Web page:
• Final guidance recommending that industry phase out the use of "medically important drugs" to promote faster livestock and poultry growth and phase in veterinary oversight of their use to treat sick animals;
• Draft guidance to assist drug companies in voluntarily removing production uses of antibiotics from their FDA-approved product labels; and
• Draft regulations that outline ways that veterinarians can authorize the use of certain animal drugs in feed.
The guidance, three years in the making, was immediately praised by public health groups.
"This is the most sweeping action the agency has undertaken in this area, as this covers all antibiotics used in meat and poultry production that are important to human health," said Laura Rogers, director of the Pew Campaign on Human Health and Industrial Farming.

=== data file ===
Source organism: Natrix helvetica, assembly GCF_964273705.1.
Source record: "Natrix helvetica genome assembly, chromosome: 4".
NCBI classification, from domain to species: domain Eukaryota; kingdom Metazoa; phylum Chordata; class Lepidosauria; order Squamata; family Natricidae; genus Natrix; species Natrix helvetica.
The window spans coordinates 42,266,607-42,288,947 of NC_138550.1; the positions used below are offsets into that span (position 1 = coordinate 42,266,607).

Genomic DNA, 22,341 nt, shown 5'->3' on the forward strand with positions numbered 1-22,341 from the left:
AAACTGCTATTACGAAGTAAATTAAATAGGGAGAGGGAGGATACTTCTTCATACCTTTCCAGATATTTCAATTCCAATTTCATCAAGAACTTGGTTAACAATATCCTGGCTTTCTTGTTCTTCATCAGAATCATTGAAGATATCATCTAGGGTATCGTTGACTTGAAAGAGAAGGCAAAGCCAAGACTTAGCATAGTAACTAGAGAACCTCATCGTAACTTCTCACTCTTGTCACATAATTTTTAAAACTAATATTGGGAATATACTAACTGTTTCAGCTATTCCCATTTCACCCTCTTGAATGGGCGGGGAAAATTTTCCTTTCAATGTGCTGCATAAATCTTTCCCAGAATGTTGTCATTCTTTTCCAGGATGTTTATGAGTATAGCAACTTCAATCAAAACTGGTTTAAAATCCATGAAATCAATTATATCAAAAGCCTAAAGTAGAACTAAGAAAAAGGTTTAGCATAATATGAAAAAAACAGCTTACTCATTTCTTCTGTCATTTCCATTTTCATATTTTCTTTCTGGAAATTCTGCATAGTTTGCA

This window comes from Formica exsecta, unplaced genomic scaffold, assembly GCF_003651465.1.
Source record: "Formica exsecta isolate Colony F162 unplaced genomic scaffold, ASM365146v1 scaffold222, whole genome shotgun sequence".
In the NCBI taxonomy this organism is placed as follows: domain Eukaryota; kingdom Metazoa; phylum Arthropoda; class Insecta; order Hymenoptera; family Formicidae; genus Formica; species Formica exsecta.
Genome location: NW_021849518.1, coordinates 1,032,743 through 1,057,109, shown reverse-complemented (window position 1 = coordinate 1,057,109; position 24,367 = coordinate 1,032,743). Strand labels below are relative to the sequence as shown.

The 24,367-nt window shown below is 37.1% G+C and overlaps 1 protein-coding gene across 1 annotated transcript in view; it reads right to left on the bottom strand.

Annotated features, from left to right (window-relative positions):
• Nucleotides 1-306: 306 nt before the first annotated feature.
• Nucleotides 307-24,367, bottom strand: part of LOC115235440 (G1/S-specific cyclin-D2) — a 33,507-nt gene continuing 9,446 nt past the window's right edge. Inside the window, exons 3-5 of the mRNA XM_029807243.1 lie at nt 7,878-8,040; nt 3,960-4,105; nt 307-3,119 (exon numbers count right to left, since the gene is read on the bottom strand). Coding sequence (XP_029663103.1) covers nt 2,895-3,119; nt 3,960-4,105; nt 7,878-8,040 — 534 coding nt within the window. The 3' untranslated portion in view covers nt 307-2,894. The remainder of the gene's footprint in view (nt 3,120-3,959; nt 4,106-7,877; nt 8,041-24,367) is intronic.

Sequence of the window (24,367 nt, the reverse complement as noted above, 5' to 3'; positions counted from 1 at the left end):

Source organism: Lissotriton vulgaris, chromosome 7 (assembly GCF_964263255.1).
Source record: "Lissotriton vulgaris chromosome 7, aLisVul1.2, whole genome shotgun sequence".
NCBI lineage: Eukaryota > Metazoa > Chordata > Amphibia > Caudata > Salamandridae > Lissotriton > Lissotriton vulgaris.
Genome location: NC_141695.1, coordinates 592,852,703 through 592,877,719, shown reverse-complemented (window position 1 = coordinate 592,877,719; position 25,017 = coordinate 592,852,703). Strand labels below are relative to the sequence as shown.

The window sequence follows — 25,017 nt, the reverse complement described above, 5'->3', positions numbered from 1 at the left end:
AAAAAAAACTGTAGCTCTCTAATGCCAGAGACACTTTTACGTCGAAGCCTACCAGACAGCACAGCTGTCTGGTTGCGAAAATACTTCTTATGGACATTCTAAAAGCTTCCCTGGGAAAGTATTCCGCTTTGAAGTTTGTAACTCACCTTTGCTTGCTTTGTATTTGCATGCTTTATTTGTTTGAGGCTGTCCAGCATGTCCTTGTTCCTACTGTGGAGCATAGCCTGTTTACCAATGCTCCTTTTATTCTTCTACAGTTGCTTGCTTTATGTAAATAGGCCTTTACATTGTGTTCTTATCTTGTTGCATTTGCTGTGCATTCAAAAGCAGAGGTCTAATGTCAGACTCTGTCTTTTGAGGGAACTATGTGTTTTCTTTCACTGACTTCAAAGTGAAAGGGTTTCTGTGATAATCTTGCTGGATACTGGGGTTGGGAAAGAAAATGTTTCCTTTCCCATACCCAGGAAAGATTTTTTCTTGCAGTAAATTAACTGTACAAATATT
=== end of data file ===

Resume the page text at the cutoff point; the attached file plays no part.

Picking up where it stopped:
Still, Rogers cautioned, the guidance is only voluntary and more steps may be needed if it's not effective.
"There are some gaps in these measures that we will urge FDA to address and, because this is voluntary, we will have to monitor antibiotic usage and resistance rates carefully," she added. "If these measures do not bring down antibiotic use and drug-resistant bacteria, then FDA will have to take additional steps."
For their part, the farm and drug industries raised some concerns.
The National Pork Producers Council questioned the guidance's rationale and said it would disproportionately hurt small and rural farmers who don't have easy access to veterinarians to oversee their use of antibiotics.
"The guidance could eliminate antibiotic uses that are extremely important to the health of animals," council President R.C. Hunt said in a statement. "FDA did not provide compelling evidence nor did it state that antibiotics use in livestock production is unsafe."
The animal drug industry said it agreed with the "direction" the FDA was headed in but that details needed to be ironed out to make the approach "practical and workable."